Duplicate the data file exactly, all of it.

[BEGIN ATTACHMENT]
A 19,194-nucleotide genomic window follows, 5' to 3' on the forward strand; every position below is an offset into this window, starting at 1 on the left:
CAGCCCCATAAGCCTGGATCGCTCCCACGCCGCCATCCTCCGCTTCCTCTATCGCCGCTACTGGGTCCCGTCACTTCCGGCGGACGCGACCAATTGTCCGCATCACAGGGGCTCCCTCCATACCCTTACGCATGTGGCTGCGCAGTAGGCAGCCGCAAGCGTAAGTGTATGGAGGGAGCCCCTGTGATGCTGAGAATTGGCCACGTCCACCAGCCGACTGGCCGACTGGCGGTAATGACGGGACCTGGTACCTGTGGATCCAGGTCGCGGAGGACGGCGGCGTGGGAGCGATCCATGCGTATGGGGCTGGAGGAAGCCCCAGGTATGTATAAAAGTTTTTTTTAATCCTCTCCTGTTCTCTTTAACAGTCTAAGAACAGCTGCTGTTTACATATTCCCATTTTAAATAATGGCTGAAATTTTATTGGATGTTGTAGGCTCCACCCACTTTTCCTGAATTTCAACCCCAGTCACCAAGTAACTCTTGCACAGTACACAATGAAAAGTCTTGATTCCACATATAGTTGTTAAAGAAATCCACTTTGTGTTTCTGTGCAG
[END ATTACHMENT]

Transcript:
A 19,194-nucleotide genomic window follows, 5' to 3' on the forward strand; every position below is an offset into this window, starting at 1 on the left:
CAGCCCCATAAGCCTGGATCGCTCCCACGCCGCCATCCTCCGCTTCCTCTATCGCCGCTACTGGGTCCCGTCACTTCCGGCGGACGCGACCAATTGTCCGCATCACAGGGGCTCCCTCCATACCCTTACGCATGTGGCTGCGCAGTAGGCAGCCGCAAGCGTAAGTGTATGGAGGGAGCCCCTGTGATGCTGAGAATTGGCCACGTCCACCAGCCGACTGGCCGACTGGCGGTAATGACGGGACCTGGTACCTGTGGATCCAGGTCGCGGAGGACGGCGGCGTGGGAGCGATCCATGCGTATGGGGCTGGAGGAAGCCCCAGGTATGTATAAAAGTTTTTTTTAATCCTCTCCTGTTCTCTTTAACAGTCTAAGAACAGCTGCTGTTTACATATTCCCATTTTAAATAATGGCTGAAATTTTATTGGATGTTGTAGGCTCCACCCACTTTTCCTGAATTTCAACCCCAGTCACCAAGTAACTCTTGCACAGTACACAATGAAAAGTCTTGATTCCACATATAGTTGTTAAAGAAATCCACTTTGTGTTTCTGTGCAG